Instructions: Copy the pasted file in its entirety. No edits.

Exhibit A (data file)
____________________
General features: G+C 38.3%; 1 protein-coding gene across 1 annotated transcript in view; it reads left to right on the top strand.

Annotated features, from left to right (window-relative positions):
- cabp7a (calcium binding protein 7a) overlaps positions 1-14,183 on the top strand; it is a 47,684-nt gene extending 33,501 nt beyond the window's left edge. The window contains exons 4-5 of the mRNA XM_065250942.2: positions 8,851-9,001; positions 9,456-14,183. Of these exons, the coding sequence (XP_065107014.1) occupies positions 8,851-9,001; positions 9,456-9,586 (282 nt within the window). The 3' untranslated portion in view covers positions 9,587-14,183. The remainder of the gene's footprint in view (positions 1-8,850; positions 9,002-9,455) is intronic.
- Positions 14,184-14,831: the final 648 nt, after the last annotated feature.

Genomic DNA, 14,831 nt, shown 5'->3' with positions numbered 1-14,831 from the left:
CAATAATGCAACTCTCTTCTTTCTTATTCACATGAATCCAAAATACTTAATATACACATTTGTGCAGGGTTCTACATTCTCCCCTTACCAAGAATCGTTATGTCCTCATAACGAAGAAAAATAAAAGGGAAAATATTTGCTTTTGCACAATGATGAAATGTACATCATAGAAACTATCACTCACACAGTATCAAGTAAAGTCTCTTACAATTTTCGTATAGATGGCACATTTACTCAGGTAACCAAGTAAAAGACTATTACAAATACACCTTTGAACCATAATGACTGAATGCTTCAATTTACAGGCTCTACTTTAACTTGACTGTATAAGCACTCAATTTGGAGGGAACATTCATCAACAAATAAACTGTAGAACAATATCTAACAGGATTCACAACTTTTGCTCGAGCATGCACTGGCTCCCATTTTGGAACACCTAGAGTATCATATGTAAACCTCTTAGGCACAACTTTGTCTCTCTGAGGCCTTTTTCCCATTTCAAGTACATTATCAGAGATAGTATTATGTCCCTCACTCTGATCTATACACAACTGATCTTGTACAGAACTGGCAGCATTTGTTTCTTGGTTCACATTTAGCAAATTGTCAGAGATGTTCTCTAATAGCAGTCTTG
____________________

General features: G+C 38.3%; 1 protein-coding gene across 1 annotated transcript in view; it reads left to right on the top strand.

Annotated features, from left to right (window-relative positions):
- cabp7a (calcium binding protein 7a) overlaps positions 1-14,183 on the top strand; it is a 47,684-nt gene extending 33,501 nt beyond the window's left edge. The window contains exons 4-5 of the mRNA XM_065250942.2: positions 8,851-9,001; positions 9,456-14,183. Of these exons, the coding sequence (XP_065107014.1) occupies positions 8,851-9,001; positions 9,456-9,586 (282 nt within the window). The 3' untranslated portion in view covers positions 9,587-14,183. The remainder of the gene's footprint in view (positions 1-8,850; positions 9,002-9,455) is intronic.
- Positions 14,184-14,831: the final 648 nt, after the last annotated feature.

Genomic DNA, 14,831 nt, shown 5'->3' with positions numbered 1-14,831 from the left:
CAATAATGCAACTCTCTTCTTTCTTATTCACATGAATCCAAAATACTTAATATACACATTTGTGCAGGGTTCTACATTCTCCCCTTACCAAGAATCGTTATGTCCTCATAACGAAGAAAAATAAAAGGGAAAATATTTGCTTTTGCACAATGATGAAATGTACATCATAGAAACTATCACTCACACAGTATCAAGTAAAGTCTCTTACAATTTTCGTATAGATGGCACATTTACTCAGGTAACCAAGTAAAAGACTATTACAAATACACCTTTGAACCATAATGACTGAATGCTTCAATTTACAGGCTCTACTTTAACTTGACTGTATAAGCACTCAATTTGGAGGGAACATTCATCAACAAATAAACTGTAGAACAATATCTAACAGGATTCACAACTTTTGCTCGAGCATGCACTGGCTCCCATTTTGGAACACCTAGAGTATCATATGTAAACCTCTTAGGCACAACTTTGTCTCTCTGAGGCCTTTTTCCCATTTCAAGTACATTATCAGAGATAGTATTATGTCCCTCACTCTGATCTATACACAACTGATCTTGTACAGAACTGGCAGCATTTGTTTCTTGGTTCACATTTAGCAAATTGTCAGAGATGTTCTCTAATAGCAGTCTTG